Archive for January, 2016

More than just a game: Yoga for school-age children

Marlynn Wei, MD, JD
Marlynn Wei, MD, JD, Contributing Editor

Yoga is becoming increasingly popular among American children. Emerging research has shown that yoga has a number of physical and psychological benefits for children, and many classrooms now integrate yoga into a typical school day. Yoga can also be a great way for parents and children to play and interact at home. We’ve included several fun yoga-based exercises and games that parents and children can enjoy together.

Why are doctors writing opioid prescriptions — even after an overdose?

Joji Suzuki, MD

A recent study of nearly 3,000 patients who had an overdose during long-term opioid treatment found that more than 90% of these patients continued to receive opioids — even after their overdose. Poor communication between emergency rooms and prescribing doctors is likely the culprit. What’s more, doctors receive little training in recognizing patients at high risk for overdose, or in treating addiction when they do spot it. An important strategy to address the current opioid crisis is to improve how doctors are educated about opioids.

Cold and flu warning: The dangers of too much acetaminophen

Susan Farrell, MD
Susan Farrell, MD, Contributing Editor

Many common cold and flu medications and prescription-strength pain relievers contain acetaminophen (Tylenol) as one of their active ingredients. If you take several of these drugs at once during a bout of cold or flu, you might accidentally take more than the safe dose of acetaminophen, potentially causing liver damage. It’s always best to read the labels — and to keep in mind that most winter viruses get better on their own with rest, fluids, and time.

What parents need to know about pain in newborns

Claire McCarthy, MD
Claire McCarthy, MD, Faculty Editor, Harvard Health Publishing

We used to think newborns are too young to truly experience pain, but they do — and it can affect their later development. Fortunately, there are plenty of simple ways to lessen a newborn’s discomfort during many medical procedures. If your baby needs a procedure done, let your medical team know you want to do whatever you can to prevent or lessen his or her pain.

The empowering potential of end-of-life care

Beverly Merz
Beverly Merz, Executive Editor, Harvard Women's Health Watch

There’s almost always something we can do to improve our health and well-being — even at the end of our lives. Palliative care is designed to improve the quality of life for people with life-threatening illnesses and their families by keeping a person comfortable and making sure his or her values and preferences guide the medical team’s actions. For this reason, good communication with your care team — and your loved ones — is essential, even before you or a loved one has developed a serious illness.

Anti-depressants for teens: A second look

Nandini Mani, MD
Nandini Mani, MD, Contributing Editor

Many parents of teens with depression worry that antidepressants could cause an increase in suicidal thoughts or behaviors. Previous research had suggested antidepressants are safe for teens. But recently, researchers have re-examined the original data and found antidepressants may not be as safe for teens as once thought. As always, whether to start an antidepressant depends heavily on your teen’s personal situation.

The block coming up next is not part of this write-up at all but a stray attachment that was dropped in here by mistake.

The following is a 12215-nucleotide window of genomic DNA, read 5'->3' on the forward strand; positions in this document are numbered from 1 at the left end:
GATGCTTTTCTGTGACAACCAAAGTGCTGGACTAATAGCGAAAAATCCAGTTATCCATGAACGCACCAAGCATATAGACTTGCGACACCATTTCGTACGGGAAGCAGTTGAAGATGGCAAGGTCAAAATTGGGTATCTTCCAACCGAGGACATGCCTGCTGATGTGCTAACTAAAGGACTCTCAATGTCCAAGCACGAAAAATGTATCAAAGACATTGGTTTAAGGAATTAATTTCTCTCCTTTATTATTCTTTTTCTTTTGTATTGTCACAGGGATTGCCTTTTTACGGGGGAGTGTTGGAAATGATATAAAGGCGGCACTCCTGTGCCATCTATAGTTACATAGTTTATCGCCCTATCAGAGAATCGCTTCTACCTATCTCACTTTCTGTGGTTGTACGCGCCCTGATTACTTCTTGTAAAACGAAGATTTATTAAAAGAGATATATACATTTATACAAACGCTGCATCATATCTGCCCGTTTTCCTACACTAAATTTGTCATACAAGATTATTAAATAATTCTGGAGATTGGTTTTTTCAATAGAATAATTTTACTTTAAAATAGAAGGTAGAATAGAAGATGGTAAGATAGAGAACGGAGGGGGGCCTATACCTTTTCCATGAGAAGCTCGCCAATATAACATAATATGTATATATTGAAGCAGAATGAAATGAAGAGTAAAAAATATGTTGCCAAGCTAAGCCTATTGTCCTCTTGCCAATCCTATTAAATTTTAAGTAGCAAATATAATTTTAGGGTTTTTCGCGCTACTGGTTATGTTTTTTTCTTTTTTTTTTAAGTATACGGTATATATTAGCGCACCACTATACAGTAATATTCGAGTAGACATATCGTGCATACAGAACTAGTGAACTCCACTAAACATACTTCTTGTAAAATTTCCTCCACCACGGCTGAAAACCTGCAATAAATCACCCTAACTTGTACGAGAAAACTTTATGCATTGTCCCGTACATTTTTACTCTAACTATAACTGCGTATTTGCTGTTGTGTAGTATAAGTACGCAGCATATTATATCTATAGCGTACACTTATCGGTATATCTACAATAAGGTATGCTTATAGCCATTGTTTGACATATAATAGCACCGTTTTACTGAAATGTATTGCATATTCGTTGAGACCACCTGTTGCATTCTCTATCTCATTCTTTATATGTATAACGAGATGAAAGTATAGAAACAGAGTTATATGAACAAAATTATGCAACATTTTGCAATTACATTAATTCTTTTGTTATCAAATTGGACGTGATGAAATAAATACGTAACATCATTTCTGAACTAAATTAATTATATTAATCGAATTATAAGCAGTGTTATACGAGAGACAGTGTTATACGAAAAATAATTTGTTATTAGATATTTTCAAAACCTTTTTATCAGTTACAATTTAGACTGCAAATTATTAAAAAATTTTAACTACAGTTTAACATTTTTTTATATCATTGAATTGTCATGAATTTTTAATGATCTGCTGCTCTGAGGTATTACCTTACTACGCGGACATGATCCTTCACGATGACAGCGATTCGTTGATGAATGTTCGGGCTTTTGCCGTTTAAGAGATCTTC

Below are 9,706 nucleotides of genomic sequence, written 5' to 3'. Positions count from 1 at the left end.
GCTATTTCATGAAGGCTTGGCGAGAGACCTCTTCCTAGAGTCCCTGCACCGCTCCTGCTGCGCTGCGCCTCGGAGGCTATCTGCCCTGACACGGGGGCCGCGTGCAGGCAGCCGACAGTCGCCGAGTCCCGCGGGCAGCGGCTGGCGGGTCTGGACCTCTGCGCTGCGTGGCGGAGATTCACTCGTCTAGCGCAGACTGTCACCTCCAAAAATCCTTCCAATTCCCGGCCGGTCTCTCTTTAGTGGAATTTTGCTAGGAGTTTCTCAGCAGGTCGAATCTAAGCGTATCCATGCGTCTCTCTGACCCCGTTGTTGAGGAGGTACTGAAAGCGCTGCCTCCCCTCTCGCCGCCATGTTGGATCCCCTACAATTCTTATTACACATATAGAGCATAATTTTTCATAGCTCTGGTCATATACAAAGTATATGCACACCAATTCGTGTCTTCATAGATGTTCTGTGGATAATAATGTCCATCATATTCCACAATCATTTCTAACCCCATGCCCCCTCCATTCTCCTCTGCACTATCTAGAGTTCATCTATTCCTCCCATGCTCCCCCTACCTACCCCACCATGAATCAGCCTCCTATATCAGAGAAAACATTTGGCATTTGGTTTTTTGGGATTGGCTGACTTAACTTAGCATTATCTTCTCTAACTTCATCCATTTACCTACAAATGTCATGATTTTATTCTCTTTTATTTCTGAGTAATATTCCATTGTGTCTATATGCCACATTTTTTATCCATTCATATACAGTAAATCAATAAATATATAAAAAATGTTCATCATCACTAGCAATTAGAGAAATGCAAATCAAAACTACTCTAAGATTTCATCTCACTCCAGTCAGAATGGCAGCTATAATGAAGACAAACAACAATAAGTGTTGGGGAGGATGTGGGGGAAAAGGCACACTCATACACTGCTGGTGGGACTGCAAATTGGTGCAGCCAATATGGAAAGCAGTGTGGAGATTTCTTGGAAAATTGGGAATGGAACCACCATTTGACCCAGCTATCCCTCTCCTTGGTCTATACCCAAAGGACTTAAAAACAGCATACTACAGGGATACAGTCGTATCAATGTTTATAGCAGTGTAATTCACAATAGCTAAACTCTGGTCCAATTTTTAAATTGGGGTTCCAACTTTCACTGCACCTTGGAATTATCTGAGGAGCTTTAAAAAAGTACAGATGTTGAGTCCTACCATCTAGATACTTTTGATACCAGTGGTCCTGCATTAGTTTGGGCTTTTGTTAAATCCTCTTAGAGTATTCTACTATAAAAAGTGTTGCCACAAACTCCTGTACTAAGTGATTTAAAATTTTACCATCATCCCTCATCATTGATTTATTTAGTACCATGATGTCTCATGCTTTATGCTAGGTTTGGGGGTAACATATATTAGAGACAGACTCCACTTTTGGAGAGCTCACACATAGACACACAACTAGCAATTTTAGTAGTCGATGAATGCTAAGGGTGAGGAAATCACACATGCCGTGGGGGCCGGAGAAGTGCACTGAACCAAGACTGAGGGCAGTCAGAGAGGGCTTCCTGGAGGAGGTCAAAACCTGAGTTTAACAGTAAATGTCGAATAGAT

How is the Affordable Care Act doing?

Updates in Slow Medicine
Updates in Slow Medicine, Contributing Editors

A recent summary paper published in The New England Journal of Medicine outlines where the Affordable Care Act (ACA) has succeeded and where it has fallen short. Although health care is now more accessible and affordable than before, many still lack coverage, and the available plans have some drawbacks. Rather than expanding insurance coverage, it will take a culture shift in how we provide care to truly improve the health of our nation.

Taking new aim at cancer

Matthew Solan
Matthew Solan, Executive Editor, Harvard Men's Health Watch

Last year, only months after announcing that he had an aggressive form of melanoma, former President Carter declared that he was cancer free — thanks at least in part to a recently approved immunotherapy drug. Immunotherapy is a type of targeted therapy that helps boost the body’s own immune response to cancer. It does so while sparing healthy cells, thus minimizing side effects.

Teens and medicines that cause birth defects: Do doctors drop the ball?

Claire McCarthy, MD
Claire McCarthy, MD, Faculty Editor, Harvard Health Publishing

Doctors may prescribe medicines for teenage girls — for example for acne, depression, or migraines — that are known to cause birth defects. While most parents and doctors hope that these young women avoid pregnancy for many reasons, adults need to help adolescent girls understand the risks of the medications they take and have frank conversations about sex and birth control.

Retail health clinics: The pros and cons

Heidi Godman
Heidi Godman, Executive Editor, Harvard Health Letter

Retail health clinics are popping up everywhere, from drugstores and supermarkets to large retailers like Target and Walmart. Staffed by nurse practitioners or physician assistants, retail health clinics can be a great option, particularly if you’re younger and in generally good health. These clinics list their prices up-front and tend to be cheaper than a doctor’s visit. They’re convenient too: usually open extended hours, with no need for an appointment.